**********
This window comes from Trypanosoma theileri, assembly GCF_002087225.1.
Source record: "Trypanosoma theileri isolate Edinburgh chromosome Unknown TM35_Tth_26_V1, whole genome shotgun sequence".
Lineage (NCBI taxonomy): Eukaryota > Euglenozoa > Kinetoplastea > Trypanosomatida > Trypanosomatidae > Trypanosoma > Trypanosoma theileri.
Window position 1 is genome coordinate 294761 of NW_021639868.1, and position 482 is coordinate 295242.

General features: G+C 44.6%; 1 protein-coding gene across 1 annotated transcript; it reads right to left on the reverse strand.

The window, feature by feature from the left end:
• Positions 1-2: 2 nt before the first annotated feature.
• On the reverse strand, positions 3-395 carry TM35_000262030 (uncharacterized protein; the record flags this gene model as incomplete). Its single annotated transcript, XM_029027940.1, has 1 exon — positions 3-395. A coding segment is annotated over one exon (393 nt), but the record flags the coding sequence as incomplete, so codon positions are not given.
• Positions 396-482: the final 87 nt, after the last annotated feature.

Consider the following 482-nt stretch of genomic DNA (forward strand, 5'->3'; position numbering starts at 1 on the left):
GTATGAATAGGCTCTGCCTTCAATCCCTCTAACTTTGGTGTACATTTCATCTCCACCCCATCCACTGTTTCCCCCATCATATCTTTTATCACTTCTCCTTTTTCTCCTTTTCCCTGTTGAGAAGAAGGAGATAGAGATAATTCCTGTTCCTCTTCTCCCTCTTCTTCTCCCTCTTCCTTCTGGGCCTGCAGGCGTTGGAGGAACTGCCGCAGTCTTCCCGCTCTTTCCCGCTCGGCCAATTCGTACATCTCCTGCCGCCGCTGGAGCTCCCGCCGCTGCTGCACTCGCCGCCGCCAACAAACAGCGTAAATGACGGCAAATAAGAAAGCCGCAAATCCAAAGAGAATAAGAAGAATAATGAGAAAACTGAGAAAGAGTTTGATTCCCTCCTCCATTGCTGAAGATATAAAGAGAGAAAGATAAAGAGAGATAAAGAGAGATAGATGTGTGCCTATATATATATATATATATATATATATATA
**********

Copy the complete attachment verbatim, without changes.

This window comes from Trypanosoma theileri, assembly GCF_002087225.1.
Source record: "Trypanosoma theileri isolate Edinburgh chromosome Unknown TM35_Tth_26_V1, whole genome shotgun sequence".
Lineage (NCBI taxonomy): Eukaryota > Euglenozoa > Kinetoplastea > Trypanosomatida > Trypanosomatidae > Trypanosoma > Trypanosoma theileri.
Window position 1 is genome coordinate 294761 of NW_021639868.1, and position 482 is coordinate 295242.

General features: G+C 44.6%; 1 protein-coding gene across 1 annotated transcript; it reads right to left on the reverse strand.

The window, feature by feature from the left end:
• Positions 1-2: 2 nt before the first annotated feature.
• On the reverse strand, positions 3-395 carry TM35_000262030 (uncharacterized protein; the record flags this gene model as incomplete). Its single annotated transcript, XM_029027940.1, has 1 exon — positions 3-395. A coding segment is annotated over one exon (393 nt), but the record flags the coding sequence as incomplete, so codon positions are not given.
• Positions 396-482: the final 87 nt, after the last annotated feature.

Consider the following 482-nt stretch of genomic DNA (forward strand, 5'->3'; position numbering starts at 1 on the left):
GTATGAATAGGCTCTGCCTTCAATCCCTCTAACTTTGGTGTACATTTCATCTCCACCCCATCCACTGTTTCCCCCATCATATCTTTTATCACTTCTCCTTTTTCTCCTTTTCCCTGTTGAGAAGAAGGAGATAGAGATAATTCCTGTTCCTCTTCTCCCTCTTCTTCTCCCTCTTCCTTCTGGGCCTGCAGGCGTTGGAGGAACTGCCGCAGTCTTCCCGCTCTTTCCCGCTCGGCCAATTCGTACATCTCCTGCCGCCGCTGGAGCTCCCGCCGCTGCTGCACTCGCCGCCGCCAACAAACAGCGTAAATGACGGCAAATAAGAAAGCCGCAAATCCAAAGAGAATAAGAAGAATAATGAGAAAACTGAGAAAGAGTTTGATTCCCTCCTCCATTGCTGAAGATATAAAGAGAGAAAGATAAAGAGAGATAAAGAGAGATAGATGTGTGCCTATATATATATATATATATATATATATATA